Hook: Mustad R50 # 8 – 14
Tying thread: Dyneema
Tail: Deer hair
Body: Peacock herl
Shellback: Deer hair
Wing: Deer hair
Secure your hook in the vice with the hook shaft horizontal.
Attach your tying thread and cover the whole hook shank.
Select deer hair that has sufficient length for the size of hook being used.
Cut a small bunch of deer hair for the tail and remove all the under fur and shorter hairs. Stack the deer hair so all the points are level.
Tie in the bunch of prepared deer hair as shown for the tail. If you wish to imitate a hatching mayfly make the tail a little longer and shorter if it caddis and again for midge.
Trim away the excess deer hair and run the tying thread back towards the tail base.
Cut and prepare as before another slightly larger bunch of deer hair for the shell back and wing. This can be measured a little longer than the tail.
Tie this in as before trying to keep the majority of the deer hair on top of the hook shank.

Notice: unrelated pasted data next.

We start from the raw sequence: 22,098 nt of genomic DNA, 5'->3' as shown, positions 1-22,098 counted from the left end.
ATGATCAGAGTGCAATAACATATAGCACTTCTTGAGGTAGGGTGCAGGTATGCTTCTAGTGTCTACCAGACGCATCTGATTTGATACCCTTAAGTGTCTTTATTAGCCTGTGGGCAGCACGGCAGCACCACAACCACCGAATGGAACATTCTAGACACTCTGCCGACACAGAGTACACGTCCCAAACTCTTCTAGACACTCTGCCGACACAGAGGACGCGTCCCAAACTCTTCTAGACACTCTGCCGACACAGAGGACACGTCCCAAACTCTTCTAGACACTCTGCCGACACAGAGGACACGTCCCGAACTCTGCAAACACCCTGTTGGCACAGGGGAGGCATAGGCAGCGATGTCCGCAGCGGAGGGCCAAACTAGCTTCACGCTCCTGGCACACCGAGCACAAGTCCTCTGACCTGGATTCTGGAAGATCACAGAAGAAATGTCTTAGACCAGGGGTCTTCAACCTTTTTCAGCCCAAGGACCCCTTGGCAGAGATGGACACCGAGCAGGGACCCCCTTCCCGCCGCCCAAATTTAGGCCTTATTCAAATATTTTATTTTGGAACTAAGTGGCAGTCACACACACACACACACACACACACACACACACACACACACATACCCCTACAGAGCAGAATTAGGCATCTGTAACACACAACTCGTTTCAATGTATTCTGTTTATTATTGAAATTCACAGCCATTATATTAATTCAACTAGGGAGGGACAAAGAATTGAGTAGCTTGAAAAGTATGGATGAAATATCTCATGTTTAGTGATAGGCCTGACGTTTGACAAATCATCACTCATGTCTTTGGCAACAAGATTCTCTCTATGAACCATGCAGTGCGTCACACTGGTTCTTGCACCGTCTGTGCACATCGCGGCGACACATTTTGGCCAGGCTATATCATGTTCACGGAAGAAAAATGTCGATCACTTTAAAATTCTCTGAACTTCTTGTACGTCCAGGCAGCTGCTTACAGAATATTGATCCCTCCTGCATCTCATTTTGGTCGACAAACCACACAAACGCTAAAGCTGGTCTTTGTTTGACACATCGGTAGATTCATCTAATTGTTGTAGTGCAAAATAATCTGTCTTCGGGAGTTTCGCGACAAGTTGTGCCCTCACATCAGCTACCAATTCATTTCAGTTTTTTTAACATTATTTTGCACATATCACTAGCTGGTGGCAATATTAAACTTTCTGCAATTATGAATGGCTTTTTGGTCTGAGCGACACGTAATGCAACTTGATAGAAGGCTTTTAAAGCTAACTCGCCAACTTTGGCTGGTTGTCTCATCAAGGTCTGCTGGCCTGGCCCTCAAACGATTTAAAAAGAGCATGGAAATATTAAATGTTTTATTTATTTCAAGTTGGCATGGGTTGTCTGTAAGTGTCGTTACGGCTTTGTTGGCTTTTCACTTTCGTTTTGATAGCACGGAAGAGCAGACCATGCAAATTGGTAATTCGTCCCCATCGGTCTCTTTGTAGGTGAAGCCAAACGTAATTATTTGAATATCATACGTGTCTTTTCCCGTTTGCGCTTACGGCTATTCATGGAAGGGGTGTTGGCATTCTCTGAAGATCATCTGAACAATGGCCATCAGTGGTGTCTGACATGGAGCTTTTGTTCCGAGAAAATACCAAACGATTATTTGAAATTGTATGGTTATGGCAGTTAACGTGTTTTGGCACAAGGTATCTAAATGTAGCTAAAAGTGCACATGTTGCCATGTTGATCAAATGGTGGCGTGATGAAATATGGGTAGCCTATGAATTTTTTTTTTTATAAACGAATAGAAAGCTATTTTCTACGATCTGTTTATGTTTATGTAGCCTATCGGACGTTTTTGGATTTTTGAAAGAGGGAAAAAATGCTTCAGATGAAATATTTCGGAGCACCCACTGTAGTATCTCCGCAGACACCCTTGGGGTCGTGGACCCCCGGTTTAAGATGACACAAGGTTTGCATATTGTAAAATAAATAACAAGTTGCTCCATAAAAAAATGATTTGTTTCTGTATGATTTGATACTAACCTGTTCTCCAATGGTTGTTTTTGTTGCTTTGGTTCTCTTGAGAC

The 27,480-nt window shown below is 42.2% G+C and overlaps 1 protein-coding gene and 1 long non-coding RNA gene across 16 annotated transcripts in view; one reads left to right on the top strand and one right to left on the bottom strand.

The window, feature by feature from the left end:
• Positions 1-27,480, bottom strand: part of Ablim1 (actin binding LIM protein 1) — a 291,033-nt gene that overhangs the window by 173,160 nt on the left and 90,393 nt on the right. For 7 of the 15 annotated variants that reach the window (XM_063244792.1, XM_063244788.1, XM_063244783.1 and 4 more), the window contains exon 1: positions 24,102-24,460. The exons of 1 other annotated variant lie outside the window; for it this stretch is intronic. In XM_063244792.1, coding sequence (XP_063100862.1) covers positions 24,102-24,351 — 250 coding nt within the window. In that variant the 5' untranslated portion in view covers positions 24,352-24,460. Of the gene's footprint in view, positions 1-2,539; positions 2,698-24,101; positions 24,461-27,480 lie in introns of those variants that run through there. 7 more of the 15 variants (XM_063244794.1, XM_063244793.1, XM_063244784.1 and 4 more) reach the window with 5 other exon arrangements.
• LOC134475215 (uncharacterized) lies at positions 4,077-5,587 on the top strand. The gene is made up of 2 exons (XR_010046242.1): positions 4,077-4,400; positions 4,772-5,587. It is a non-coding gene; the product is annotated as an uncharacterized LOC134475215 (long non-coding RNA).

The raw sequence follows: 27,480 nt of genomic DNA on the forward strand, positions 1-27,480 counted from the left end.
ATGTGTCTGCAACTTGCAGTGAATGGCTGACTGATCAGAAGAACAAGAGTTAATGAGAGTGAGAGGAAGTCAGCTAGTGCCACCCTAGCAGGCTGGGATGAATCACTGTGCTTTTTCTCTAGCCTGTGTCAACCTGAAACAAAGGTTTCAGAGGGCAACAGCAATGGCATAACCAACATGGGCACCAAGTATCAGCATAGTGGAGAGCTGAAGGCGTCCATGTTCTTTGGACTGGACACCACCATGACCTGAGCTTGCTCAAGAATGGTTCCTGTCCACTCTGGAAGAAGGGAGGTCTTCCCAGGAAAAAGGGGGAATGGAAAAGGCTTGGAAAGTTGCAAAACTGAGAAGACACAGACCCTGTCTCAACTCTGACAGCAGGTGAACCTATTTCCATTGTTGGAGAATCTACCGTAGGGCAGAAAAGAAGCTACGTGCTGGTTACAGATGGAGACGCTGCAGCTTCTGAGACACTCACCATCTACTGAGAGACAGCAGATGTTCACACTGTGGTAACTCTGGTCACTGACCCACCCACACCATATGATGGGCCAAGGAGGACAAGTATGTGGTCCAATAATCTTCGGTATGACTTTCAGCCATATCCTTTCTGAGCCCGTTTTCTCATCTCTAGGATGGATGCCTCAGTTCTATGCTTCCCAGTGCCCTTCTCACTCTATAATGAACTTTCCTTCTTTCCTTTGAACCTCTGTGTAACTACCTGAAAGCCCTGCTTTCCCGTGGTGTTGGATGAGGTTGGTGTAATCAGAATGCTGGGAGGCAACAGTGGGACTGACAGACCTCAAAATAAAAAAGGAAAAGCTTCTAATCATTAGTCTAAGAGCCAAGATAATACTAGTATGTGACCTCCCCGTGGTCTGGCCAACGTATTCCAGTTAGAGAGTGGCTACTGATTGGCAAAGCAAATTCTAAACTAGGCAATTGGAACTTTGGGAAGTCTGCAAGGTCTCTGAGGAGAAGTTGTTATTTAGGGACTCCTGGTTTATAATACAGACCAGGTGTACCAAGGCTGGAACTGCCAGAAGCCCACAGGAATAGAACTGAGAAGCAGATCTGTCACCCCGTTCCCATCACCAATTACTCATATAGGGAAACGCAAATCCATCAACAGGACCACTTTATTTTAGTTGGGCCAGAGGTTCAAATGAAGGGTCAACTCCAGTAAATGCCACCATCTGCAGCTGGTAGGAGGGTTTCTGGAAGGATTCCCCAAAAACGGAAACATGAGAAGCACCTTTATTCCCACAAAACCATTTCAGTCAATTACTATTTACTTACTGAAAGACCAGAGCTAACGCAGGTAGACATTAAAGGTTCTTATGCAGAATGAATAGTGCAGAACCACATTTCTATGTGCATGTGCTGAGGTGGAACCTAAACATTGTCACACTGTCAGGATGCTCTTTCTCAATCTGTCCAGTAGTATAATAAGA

Tie in 3 or 4 long strands of peacock herl at the tail base. Run your tying thread forward towards the hook eye.
Keeping the strands of peacock herl tight and together wrap the whole hook shank and tie off.
Now taking care not to include the tail hairs fold over the last bunch of long deer hair, keeping it on top of the hook shank and tie down behind the hook eye.
Once your hair is secure make a whip finish. Now bring your tying thread forward in front of the wing but behind the hook eye. While holding the wing up, make several wraps of tying thread to hold it in position so the wing stands up!
Make a whip finish and remove your tying thread.
The Devil bug variant with a dubbed body and bleached elk wing.
The Cooper bug.
The Cooper’s bug midge variant # 18.
This is one of my own spent spinner variants.
And one with Klippspringer hair with a little red thread grayling bling!
This almost forgotten pattern is one that should not be underestimated. Not imitating anything in particular, but can be fished in different sizes and colours under most hatches, turning trout and grayling on when other patterns just wont work. I will be publishing the full step by step later today.
Although deer hair is the norm for this pattern, this particular Tom Thumb I have tied using Klippspringer hair from South Africa.